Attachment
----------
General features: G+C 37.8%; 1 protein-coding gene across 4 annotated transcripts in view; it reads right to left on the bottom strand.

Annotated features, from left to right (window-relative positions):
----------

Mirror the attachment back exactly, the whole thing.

General features: G+C 37.8%; 1 protein-coding gene across 4 annotated transcripts in view; it reads right to left on the bottom strand.

Annotated features, from left to right (window-relative positions):